Show
        Eli Collins added a comment - Agree with your proposal, though we shouldn't need to fence the old NN in the cooperative case (because the old primary has confirmed that it's gone into standby, closed its storage dirs, stopped service threads, etc). Since we have to make the uncooperative case work anyway, and exercising it frequently/by default will help find the relevant bugs (eg place where we're not syncing the log but should be) we should start with it.
        Hide
        Suresh Srinivas added a comment -

        Case 1), where active standby are in communication and co-operating does not require fencing at all. Fencing is required only when active/standby cannot communicate. So we should drop that out of cases to consider.

        When using solutions such as LinuxHA, a local process (LRM) kills the process to be fenced. This does not require ssh to the node. HDFS-2185 should consider this requirement. I might start with LinuxHA to play around with this, in the first phase, since I think getting a rock solid and correct fail-over controller is non-trivial.

        Show
        Suresh Srinivas added a comment - Case 1), where active standby are in communication and co-operating does not require fencing at all. Fencing is required only when active/standby cannot communicate. So we should drop that out of cases to consider. When using solutions such as LinuxHA, a local process (LRM) kills the process to be fenced. This does not require ssh to the node. HDFS-2185 should consider this requirement. I might start with LinuxHA to play around with this, in the first phase, since I think getting a rock solid and correct fail-over controller is non-trivial.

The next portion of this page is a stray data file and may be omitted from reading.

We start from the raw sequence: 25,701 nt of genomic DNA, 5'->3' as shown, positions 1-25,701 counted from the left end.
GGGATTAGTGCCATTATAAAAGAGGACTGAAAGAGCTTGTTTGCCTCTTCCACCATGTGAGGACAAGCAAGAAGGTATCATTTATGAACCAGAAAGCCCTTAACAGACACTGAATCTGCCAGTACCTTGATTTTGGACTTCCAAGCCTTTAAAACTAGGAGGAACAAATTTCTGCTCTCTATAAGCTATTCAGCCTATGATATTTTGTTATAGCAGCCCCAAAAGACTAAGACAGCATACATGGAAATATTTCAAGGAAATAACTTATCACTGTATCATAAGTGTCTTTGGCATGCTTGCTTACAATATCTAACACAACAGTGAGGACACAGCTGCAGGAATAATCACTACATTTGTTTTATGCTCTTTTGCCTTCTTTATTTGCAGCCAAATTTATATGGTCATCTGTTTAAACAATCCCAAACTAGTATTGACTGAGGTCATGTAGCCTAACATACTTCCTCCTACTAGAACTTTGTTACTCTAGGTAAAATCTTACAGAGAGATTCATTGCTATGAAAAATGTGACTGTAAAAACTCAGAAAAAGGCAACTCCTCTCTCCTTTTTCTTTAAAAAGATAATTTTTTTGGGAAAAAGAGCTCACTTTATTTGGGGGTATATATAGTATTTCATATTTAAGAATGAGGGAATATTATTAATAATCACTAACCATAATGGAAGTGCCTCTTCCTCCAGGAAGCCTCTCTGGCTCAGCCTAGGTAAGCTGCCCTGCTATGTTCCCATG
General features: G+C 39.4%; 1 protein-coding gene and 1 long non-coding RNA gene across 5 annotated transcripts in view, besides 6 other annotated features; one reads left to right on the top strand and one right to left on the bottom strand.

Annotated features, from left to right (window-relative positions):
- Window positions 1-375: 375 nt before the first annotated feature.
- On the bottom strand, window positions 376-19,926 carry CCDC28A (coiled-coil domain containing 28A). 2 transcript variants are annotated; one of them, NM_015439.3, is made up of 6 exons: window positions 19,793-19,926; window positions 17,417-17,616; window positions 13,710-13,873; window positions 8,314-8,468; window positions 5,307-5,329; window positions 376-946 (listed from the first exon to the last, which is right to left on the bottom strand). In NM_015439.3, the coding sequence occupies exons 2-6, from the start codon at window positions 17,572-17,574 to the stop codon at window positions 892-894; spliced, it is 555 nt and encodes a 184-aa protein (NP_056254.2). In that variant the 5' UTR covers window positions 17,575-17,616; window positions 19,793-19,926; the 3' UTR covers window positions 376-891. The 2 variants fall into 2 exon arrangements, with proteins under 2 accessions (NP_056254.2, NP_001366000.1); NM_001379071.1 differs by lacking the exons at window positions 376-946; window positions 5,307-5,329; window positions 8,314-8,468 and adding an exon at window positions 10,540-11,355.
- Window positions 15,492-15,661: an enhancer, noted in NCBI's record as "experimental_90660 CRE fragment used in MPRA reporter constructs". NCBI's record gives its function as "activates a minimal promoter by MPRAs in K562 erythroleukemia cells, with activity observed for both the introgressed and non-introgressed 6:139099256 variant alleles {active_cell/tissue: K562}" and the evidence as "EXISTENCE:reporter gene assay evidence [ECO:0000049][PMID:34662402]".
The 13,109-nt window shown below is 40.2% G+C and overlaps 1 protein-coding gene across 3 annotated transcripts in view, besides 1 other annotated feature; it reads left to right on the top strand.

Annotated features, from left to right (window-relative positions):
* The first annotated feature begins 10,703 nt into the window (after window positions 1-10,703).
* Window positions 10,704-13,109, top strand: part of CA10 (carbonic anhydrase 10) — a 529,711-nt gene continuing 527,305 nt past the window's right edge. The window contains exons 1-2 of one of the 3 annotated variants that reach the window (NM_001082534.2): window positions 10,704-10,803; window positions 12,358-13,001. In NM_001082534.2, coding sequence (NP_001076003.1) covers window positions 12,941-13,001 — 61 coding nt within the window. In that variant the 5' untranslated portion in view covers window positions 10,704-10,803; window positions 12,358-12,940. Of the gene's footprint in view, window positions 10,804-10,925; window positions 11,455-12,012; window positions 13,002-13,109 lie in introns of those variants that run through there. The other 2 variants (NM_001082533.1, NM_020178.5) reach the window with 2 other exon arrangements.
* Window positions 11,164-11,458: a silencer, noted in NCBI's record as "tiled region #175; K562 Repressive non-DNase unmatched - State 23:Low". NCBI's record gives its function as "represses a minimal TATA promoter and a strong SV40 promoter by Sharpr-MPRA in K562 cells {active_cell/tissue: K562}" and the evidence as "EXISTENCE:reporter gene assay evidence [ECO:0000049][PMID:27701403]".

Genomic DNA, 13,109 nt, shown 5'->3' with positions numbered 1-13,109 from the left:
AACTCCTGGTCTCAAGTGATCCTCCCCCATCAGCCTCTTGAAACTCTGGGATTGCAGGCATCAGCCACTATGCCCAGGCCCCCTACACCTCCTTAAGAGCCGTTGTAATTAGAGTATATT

Hide
        dhruba borthakur added a comment -

        Awesome, +1 to the proposal listed above.

        Show
        dhruba borthakur added a comment - Awesome, +1 to the proposal listed above.
        Hide
        Todd Lipcon added a comment -

        Here's a preliminary version of this. I've included the basic framework code, as well as two fencing implementations:
        1) shell-command based fencing
        2) ssh-based fencing that uses jsch to ssh into the target node and fuser to kill whatever process is holding onto the target port

        This isn't at all integrated into the NN as of yet, since it's not clear what the hook points will be. But if this looks like the right path, I'd like to commit it to the HA branch, and we can adapt it to its integration points (eg failover controller) later.

        Show
        Todd Lipcon added a comment - Here's a preliminary version of this. I've included the basic framework code, as well as two fencing implementations: 1) shell-command based fencing 2) ssh-based fencing that uses jsch to ssh into the target node and fuser to kill whatever process is holding onto the target port This isn't at all integrated into the NN as of yet, since it's not clear what the hook points will be. But if this looks like the right path, I'd like to commit it to the HA branch, and we can adapt it to its integration points (eg failover controller) later.